This world is no friend to grace. A person who makes a commitment to Jesus Christ as Lord and Savior does not find a crowd immediately forming to applaud the decision nor old friends spontaneously gathering around to offer congratulations and counsel. Ordinarily there is nothing directly hostile, but an accumulation of puzzled disapproval and agnostic indifference constitutes, nevertheless, surprisingly formidable opposition.
An old tradition sorts the difficulties we face in the life of faith into the categories of world, flesh and devil. We are, for the most part, well warned of the perils of the flesh and the wiles of the devil. Their temptations have a definable shape and maintain an historical continuity. That doesn’t make them an easier to resist; it does make them easier to recognize.
The world, though, is protean: each generation has the world to deal with in a new form. World is an atmosphere, a mood. It is nearly as hard for a sinner to recognize the world’ temptations as it is for a fish to discover impurities in the water. There is a sense, a feeling, that things aren’t right, that the environment is not whole, but just what it is eludes analysis. We know that the spiritual atmosphere in which we live erodes faith, dissipates hope and corrupts love, but it is hard to put our finger on what is wrong.
One aspect of world that I have been able to identify as harmful to Christians is the assumption that anything worthwhile can be acquired at once. We assume that if something can be done at all, it can be done quickly and efficiently. Our attention spans have been conditioned by thirty-second commercials. Our sense of reality has been flattened by thirty-page abridgments.
It is not difficult in such a world to get a person interested in the message of the gospel; it is terrifically difficult to sustain the interest. Millions of people in our culture make decisions for Christ, but there is a dreadful attrition rate. Many claim to have been born again, but the evidence for mature Christian discipleship is slim. In our kind of culture, anything, even news about God, can be sold if it is packaged freshly; but when it loses its novelty, it goes on the garbage heap. There is a great market for religious experience in our world; there is a little enthusiasm for the patient acquisition of virtue, little inclination to sign up for a long apprenticeship in what earlier generations of Christians called holiness.
Religion in our time has been captured by the tourist mindset. Religion is understood as a visit to an attractive site to be made when we have adequate leisure. For some it is a weekly jaunt to church. For others, occasional visits to specials services. Some, with a bent for religious entertainment and sacred diversion, plan their lives around special events like retreats, rallies and conferences. We go to see a new personality, to hear a new truth, to get a new experience and so, somehow, expand our otherwise humdrum lives. The religious life is defined as the latest and the newest: Zen, faith-healing, human potential, para-psychology, successful living, choreography in the chancel, Armageddon. We’ll try anything-until something else comes along.
I don’t know what it has been like for pastors in other cultures and previous centuries, but I am quite sure that for a pastor in Western culture in the latter part of the twentieth century the aspect of world that makes the work of leading Christians in the way of faith most difficult is what Gore Vidal has analyzed as “today’s passion for the immediate and the casual.” Everyone is in a hurry. The persons whom I lead in worship, among whom I counsel, visit, pray, preach, and teach, want short cuts. They want me to help them fill out the form that will get them instant credit (in eternity). They are impatient for results. They have adopted the lifestyle of a tourist and only want the high points. But a pastor is not a tour guide. I have no interest in telling apocryphal religious stories at and around dubiously identified sacred sites. The Christian life cannot mature under such conditions and in such ways.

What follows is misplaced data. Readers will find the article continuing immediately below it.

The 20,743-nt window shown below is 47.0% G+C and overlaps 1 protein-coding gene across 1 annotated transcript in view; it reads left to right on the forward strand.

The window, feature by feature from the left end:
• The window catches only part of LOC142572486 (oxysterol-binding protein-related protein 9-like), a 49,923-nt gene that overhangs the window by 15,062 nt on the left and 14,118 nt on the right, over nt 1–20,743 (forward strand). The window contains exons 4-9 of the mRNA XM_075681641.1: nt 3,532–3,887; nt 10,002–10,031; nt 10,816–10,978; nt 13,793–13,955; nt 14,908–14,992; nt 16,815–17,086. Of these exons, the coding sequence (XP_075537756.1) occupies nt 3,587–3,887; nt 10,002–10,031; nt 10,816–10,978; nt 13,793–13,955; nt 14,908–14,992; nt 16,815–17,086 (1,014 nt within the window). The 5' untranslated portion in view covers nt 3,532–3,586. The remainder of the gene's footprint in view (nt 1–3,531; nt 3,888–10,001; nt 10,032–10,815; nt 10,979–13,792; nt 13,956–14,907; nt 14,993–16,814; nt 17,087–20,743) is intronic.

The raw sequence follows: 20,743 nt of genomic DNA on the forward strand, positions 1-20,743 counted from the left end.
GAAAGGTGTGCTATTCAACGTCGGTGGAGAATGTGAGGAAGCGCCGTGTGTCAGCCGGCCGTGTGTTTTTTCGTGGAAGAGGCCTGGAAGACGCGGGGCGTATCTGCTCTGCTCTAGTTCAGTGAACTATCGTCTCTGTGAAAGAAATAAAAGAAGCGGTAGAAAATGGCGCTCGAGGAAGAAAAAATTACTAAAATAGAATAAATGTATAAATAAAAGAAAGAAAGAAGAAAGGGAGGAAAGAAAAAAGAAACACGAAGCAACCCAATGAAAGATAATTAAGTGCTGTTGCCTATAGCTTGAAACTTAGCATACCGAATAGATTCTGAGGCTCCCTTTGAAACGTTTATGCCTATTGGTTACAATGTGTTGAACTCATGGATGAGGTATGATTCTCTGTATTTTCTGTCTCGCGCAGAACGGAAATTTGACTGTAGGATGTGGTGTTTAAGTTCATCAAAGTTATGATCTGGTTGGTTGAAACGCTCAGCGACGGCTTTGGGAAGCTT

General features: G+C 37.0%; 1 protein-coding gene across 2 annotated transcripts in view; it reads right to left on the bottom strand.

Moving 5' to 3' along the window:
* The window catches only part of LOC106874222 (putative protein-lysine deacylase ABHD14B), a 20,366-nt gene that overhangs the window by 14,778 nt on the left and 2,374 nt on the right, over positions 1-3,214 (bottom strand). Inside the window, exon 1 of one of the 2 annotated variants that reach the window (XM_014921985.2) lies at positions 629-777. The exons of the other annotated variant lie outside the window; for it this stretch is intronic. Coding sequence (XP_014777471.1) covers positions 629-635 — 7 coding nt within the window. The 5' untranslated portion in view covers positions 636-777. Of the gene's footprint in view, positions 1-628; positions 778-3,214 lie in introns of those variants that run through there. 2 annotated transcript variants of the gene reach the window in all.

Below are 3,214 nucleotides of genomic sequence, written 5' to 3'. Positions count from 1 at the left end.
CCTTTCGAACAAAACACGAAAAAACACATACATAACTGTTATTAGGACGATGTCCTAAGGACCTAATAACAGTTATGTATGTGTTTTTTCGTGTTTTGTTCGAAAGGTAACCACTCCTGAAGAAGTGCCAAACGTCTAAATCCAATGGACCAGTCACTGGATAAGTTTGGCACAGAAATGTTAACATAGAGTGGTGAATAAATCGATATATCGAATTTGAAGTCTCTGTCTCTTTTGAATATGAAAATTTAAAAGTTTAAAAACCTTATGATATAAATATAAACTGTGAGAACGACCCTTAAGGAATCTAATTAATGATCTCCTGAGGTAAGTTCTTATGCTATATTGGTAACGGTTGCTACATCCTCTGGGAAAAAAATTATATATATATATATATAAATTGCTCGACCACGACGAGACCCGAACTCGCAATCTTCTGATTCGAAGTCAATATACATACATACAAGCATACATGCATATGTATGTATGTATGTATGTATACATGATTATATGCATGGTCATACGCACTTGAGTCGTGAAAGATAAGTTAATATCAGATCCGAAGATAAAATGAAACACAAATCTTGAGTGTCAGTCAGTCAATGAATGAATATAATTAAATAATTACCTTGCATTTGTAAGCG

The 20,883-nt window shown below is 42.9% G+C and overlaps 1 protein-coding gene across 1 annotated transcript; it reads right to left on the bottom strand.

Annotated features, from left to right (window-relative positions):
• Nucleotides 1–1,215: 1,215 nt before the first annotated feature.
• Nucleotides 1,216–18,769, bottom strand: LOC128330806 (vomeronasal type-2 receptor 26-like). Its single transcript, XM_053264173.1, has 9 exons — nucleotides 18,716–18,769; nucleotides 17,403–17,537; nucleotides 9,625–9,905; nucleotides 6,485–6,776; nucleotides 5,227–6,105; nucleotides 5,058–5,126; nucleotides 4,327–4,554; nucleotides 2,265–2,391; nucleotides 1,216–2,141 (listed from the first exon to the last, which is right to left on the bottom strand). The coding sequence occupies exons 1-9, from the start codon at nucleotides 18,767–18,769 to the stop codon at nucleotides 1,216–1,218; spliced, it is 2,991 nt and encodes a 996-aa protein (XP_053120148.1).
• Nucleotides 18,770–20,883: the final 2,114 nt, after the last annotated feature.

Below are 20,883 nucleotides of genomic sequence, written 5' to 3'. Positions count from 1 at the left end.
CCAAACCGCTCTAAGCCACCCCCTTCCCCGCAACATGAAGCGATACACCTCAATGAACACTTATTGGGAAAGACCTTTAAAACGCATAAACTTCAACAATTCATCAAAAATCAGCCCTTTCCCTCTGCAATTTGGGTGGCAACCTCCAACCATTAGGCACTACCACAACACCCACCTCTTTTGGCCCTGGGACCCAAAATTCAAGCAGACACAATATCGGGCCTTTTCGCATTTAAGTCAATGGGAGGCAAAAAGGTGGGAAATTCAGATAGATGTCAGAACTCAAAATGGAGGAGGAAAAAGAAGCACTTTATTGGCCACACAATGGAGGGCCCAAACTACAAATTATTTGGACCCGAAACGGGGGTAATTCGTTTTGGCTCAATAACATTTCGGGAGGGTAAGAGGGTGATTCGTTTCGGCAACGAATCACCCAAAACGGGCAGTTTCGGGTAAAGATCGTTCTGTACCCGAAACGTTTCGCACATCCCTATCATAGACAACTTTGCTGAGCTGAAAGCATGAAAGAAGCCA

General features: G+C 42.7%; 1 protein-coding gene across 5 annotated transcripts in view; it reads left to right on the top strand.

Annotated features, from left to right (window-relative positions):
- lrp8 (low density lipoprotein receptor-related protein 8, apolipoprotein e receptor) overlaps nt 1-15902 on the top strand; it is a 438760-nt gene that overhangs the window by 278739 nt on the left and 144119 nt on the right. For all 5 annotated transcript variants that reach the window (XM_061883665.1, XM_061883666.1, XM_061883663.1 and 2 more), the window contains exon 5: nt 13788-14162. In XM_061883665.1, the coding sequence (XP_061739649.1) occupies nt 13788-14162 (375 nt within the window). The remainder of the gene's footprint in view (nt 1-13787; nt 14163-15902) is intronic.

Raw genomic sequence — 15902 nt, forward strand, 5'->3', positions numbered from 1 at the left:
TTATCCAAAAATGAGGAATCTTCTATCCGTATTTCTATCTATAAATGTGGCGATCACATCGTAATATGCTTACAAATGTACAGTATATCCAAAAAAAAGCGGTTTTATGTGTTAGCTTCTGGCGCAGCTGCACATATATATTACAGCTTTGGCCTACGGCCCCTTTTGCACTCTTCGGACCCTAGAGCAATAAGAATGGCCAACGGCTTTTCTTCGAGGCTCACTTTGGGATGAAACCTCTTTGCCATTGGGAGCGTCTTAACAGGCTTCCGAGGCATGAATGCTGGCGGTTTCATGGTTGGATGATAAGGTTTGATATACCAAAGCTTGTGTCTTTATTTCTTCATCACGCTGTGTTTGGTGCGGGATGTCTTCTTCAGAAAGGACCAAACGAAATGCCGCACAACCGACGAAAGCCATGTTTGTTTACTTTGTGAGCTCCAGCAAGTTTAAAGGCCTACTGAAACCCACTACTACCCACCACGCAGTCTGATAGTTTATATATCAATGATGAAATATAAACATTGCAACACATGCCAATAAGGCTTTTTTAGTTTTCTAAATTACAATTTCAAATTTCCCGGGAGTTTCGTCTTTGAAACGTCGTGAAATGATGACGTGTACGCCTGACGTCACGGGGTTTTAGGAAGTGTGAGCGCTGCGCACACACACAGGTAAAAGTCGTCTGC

Friedrich Nietzsche, who saw this area of spiritual truth, at least, with great clarity wrote, “The essential thing ‘in heaven and earth’ is …that there should be long obedience in the same direction; there thereby results, and has always resulted in the long run, something which has made life worth living.” It is this “long obedience in the same direction’ which the mood of the world does so much to discourage.
In going against the stream of the world’s ways there are two biblical designations for people of faith that are extremely useful: disciple and pilgrim. Disciple (mathetes) says we are people who spend our lives apprenticed to our master, Jesus Christ. We are in a growing-learning relationship, always. A disciple is a learner, but not in the academic setting of a schoolroom, rather at the work site of a craftsman. We do not acquire information about God but skills in faith.
Pilgrim (parepidemos) tells us we are people who spend our lives going someplace, going to God, and whose path for getting there is the way, Jesus Christ. We realize that “this world is not my home” and set out for the “Father’s house.” Abraham, who “went out,” is our archetype. Jesus, answering Thomas’ question, “Lord, we do not know where you are going; how can we know the way?” gives us directions: “I am the way, and the truth, and the life; no one comes to the Father, but by me” (Jn. 14:5-6). The letter to the Hebrews defines our program: “Therefore, since we are surrounded by so great a cloud of witnesses, let us lay aside every weight, and sin which clings so closely, and let us run with perseverance the race that is set before us, looking to Jesus the pioneer and perfecter of our faith” (Heb. 12:1-2).
[From Eugene H. Peterson, A Long Obedience in the Same Direction (Downers Grove, IL: InterVarsity Press, 1980), 15-16.